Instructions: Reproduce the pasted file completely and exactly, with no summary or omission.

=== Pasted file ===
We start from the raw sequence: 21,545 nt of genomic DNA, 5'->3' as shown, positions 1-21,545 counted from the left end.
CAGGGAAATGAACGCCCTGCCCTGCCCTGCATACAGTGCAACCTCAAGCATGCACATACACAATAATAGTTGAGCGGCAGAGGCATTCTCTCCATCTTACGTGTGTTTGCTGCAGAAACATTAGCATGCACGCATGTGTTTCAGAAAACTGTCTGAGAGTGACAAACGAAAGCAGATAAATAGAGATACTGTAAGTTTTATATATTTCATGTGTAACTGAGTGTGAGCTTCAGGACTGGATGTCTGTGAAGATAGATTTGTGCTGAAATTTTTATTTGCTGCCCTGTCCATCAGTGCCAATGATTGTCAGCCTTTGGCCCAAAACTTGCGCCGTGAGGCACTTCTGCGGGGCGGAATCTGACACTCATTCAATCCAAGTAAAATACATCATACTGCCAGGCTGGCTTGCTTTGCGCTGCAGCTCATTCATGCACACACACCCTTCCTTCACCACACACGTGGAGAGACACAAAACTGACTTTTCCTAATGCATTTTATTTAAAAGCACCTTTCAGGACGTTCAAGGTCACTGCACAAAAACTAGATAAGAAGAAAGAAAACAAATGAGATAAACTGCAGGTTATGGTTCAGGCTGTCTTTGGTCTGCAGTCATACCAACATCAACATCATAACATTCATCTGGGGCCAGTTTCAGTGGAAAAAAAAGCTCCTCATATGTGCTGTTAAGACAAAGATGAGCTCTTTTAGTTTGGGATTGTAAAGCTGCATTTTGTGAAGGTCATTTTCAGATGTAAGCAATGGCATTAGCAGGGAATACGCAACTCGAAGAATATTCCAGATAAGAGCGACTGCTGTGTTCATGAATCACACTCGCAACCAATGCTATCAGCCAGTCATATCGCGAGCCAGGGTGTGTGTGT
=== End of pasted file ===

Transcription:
We start from the raw sequence: 21,545 nt of genomic DNA, 5'->3' as shown, positions 1-21,545 counted from the left end.
CAGGGAAATGAACGCCCTGCCCTGCCCTGCATACAGTGCAACCTCAAGCATGCACATACACAATAATAGTTGAGCGGCAGAGGCATTCTCTCCATCTTACGTGTGTTTGCTGCAGAAACATTAGCATGCACGCATGTGTTTCAGAAAACTGTCTGAGAGTGACAAACGAAAGCAGATAAATAGAGATACTGTAAGTTTTATATATTTCATGTGTAACTGAGTGTGAGCTTCAGGACTGGATGTCTGTGAAGATAGATTTGTGCTGAAATTTTTATTTGCTGCCCTGTCCATCAGTGCCAATGATTGTCAGCCTTTGGCCCAAAACTTGCGCCGTGAGGCACTTCTGCGGGGCGGAATCTGACACTCATTCAATCCAAGTAAAATACATCATACTGCCAGGCTGGCTTGCTTTGCGCTGCAGCTCATTCATGCACACACACCCTTCCTTCACCACACACGTGGAGAGACACAAAACTGACTTTTCCTAATGCATTTTATTTAAAAGCACCTTTCAGGACGTTCAAGGTCACTGCACAAAAACTAGATAAGAAGAAAGAAAACAAATGAGATAAACTGCAGGTTATGGTTCAGGCTGTCTTTGGTCTGCAGTCATACCAACATCAACATCATAACATTCATCTGGGGCCAGTTTCAGTGGAAAAAAAAGCTCCTCATATGTGCTGTTAAGACAAAGATGAGCTCTTTTAGTTTGGGATTGTAAAGCTGCATTTTGTGAAGGTCATTTTCAGATGTAAGCAATGGCATTAGCAGGGAATACGCAACTCGAAGAATATTCCAGATAAGAGCGACTGCTGTGTTCATGAATCACACTCGCAACCAATGCTATCAGCCAGTCATATCGCGAGCCAGGGTGTGTGTGT